With respect, I think Easterly is missing the point.  The fact that the intervention is "rarely available rapidly 'when needed'" is precisely why the United States should support regional security arrangements, like the African Standby Force, that seek to correct this problem.   The AU, at present, does not have the capacity to mount complex peacekeeping operations, yet it is being asked to bear primary responsibility for fielding these kinds of missions. (e.g. AMIS in Darfur and AMISOM in Somalia).  The problem is, the AU can barely support these kinds of mission.  As Susan Rice has said, Africa is basically "tapped out" with its ability to field peacekeepers. 

To that end, it is important that the international community support efforts to build regional peacekeeping capcity.  This kind of vision is eminantly sensible, could save lives,  and would help make manifest the maxim of “African solutions to African problems."  Hard to see why this vision would come under such harsh criticism from Easterly. 

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U.S. names Great Lakes Special Envoy

Will a new U.S. Special Envoy to the Great Lakes region (that's Congo-Rwanda-Burundi, not Michigan-Wisconsin-Illinois) solve MONUC's difficulties?  Well, no, but it's still good to see the United States engaged in the oft-neglected region.  And the man tapped for the job, Howard Wolpe, is, as his informed introductions of many a speaker over at the Woodrow Wilson Center indicate, one of the more knowledgeable Africa hands that President Obama could have picked.

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Assessing MONUC

An informative look from Al Jazeera on MONUC, the UN peacekeeping mission in DR Congo and the largest in the world.

One minor issue: MONUC is no longer just dealing with the "aftershocks" of the Rwandan genocide. Congo's conflict, while tied up in dynamics that cross the border into Rwanda, has long since morphed into its own multi-headed problem.  But that's still more than enough for MONUC to deal with.

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Obama in Ghana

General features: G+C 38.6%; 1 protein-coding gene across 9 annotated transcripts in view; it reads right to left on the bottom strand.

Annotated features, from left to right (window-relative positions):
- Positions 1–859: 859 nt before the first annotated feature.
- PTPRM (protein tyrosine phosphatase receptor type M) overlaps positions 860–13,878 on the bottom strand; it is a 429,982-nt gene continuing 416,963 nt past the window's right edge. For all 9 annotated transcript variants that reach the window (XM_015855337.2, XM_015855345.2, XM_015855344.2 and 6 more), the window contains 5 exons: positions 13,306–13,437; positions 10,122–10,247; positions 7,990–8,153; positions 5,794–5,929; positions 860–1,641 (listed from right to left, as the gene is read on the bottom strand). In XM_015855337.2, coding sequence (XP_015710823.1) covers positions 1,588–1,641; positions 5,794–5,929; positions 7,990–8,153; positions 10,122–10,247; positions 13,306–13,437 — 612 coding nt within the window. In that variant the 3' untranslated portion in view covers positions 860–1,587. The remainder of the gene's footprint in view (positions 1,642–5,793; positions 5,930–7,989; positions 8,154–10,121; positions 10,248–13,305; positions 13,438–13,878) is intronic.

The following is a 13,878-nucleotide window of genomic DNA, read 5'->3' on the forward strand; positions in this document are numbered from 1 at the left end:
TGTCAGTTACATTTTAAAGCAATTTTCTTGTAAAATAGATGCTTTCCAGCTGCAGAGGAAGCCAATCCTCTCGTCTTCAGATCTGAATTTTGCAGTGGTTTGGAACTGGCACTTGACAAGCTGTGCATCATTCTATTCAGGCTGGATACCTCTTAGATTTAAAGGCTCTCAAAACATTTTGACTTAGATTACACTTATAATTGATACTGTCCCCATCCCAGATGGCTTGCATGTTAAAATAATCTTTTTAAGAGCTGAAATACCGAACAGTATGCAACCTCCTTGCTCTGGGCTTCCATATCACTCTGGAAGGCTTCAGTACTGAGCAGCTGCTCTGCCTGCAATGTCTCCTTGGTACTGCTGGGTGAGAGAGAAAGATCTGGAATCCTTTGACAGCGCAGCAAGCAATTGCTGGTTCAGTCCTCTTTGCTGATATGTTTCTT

This is pretty neat. The White House sent the following sms messages to the mobile phones of a thousands of Africans during the president's speech today.   Full text of his speech here
We made sure that speech would be as accessible to as many Africans as possible on the radio, TV, and by SMS. These are the speech excerpts that we sent out to thousands of SMS subscribers in Africa and around the world.
  • It is an honor for me to be in Accra & to speak to the representatives of the people of Ghana. I am proud that this is my first visit to sub-Saharan Africa as President of the US.
  • The 21st century will be shaped by what happens not just in Rome or Moscow or Washington, but by what happens in Accra as well.
  • I will focus on four areas that are critical to the future of Africa and the entire developing world: democracy; opportunity; health; and the peaceful resolution of conflict.
  • Governments that respect the will of their own people are more prosperous, more stable, and more successful than governments that do not.
  • With better governance, I have no doubt that Africa holds the promise of a broader base for prosperity.
  • People must make responsible choices that prevent the spread of disease… promoting public health in their communities and countries.
  • America will support these efforts through a comprehensive, global health strategy.
  • Africa’s diversity should be a source of strength, not a cause for division
  • We must stand up to inhumanity in our midst. It is never justifiable to target innocents in the name of ideology.
  • I am speaking to the young people. You have the power to hold your leaders accountable, and to build institutions that serve the people.
  • I can promise you this: America will be with you. As a partner. As a friend. Freedom is your inheritance. Now, it is your responsibility to build upon freedom’s foundation.